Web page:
Campus Health and Safety
Green Practices
How Much Paper?
Laboratory Safety
Public Health
January 2014
How Much Paper?
Have you ever thought about how much paper you consume over the course of one year from printing, photocopying, using tissue paper, paper towels, or product packaging? Do you know how much comes from recycled materials, or as importantly, how much ends up in the landfill? 
The sad fact is that at HKUST in 2012-2013, we consumed more than 42,000 reams of paper just for printing, copying and other office use – that is over 21 million sheets!  That is an increase of 6% from the year before. Only about 16% of that amount came from recycled paper, so the remainder came from trees – 2,150 trees, to be exact. To put this into context, we planted around 600 new trees on campus last year, meaning that all of the beautiful new trees you now see on campus are equal to roughly one-third of all the trees cut down just to make our copy paper. 
Wait a minute, you might say. We have a large campus with lots of people – so maybe it just seems like we are printing a lot. Well, we can do the math (we are a science and tech school, after all). If you divide the amount of paper by the number of students, faculty, and staff, then we find that we are consuming around 1,400 sheets of paper for each one of us. 1,400! Do you remember using that much paper just for printing and copying last year?
There is some good news, though. The overall amount of recycled content paper doubled, going from 8% to 16%. It is still a small number, but we are going in the right direction.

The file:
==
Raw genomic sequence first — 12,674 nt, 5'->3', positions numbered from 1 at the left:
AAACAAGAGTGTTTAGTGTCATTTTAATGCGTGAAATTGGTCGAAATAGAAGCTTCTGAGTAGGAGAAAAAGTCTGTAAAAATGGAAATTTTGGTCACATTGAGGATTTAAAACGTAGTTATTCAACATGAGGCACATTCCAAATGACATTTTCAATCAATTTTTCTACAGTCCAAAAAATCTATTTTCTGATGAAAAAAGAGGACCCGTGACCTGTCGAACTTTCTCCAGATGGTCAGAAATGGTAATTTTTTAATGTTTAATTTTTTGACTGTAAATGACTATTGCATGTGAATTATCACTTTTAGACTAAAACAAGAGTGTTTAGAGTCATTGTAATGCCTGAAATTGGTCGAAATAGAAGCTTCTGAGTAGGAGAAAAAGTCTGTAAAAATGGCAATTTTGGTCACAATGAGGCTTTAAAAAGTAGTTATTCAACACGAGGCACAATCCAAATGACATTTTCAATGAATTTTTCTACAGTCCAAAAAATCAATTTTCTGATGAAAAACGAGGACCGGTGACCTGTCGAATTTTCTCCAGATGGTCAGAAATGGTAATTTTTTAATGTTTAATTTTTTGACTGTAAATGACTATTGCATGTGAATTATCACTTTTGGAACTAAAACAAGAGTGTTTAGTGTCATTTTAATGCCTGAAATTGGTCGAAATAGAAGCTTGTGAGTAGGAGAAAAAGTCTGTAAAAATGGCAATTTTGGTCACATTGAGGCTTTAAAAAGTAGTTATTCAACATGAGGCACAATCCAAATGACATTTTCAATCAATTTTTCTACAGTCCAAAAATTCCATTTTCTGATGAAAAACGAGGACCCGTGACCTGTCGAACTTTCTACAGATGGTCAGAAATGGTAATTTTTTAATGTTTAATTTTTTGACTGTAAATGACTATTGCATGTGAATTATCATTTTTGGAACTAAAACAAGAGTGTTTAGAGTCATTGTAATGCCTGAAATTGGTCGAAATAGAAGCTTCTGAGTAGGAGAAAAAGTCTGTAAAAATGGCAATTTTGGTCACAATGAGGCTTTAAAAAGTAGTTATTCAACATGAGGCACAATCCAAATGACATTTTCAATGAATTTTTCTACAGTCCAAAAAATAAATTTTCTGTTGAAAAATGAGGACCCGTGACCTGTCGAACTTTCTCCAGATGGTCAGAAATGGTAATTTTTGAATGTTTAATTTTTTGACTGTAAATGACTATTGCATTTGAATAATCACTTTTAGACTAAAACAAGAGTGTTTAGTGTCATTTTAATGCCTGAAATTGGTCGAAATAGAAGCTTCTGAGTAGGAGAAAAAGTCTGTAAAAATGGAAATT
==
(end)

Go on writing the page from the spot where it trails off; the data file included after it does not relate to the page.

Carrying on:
So what can we do? The best thing we can do is simply to find other ways to collect and distribute our information without printing. This does not mean doing without – it means being smarter. After all, paper is heavy, bulky, and takes up a lot of space. Wouldn't it be better to pass along the information without dragging along backpacks filled with paper? For example:
  •  Why print meeting agendas? Send it in advance and people can see it on their smart phones or iPads (everyone has a smart phone these days).
  • No need to print out PowerPoint slides – they look terrible in print, and they just distract your audience when you are trying to talk them through your presentation.
  • Preview the pages before you print. Sometimes there is an extra page or two stuck at the end of the document, and you don't want it anyway.
  • Try reading journal articles on your computer or tablet before printing. You might find that you can get what you need from a quick glance. You might even find that it is a better experience since you can add electronic bookmarks, highlights, notes, and use the web links directly. 
If you do need to print, try the recycled content paper. Honestly, you cannot tell the difference, and you will feel better about it in your heart. Don't you feel better already?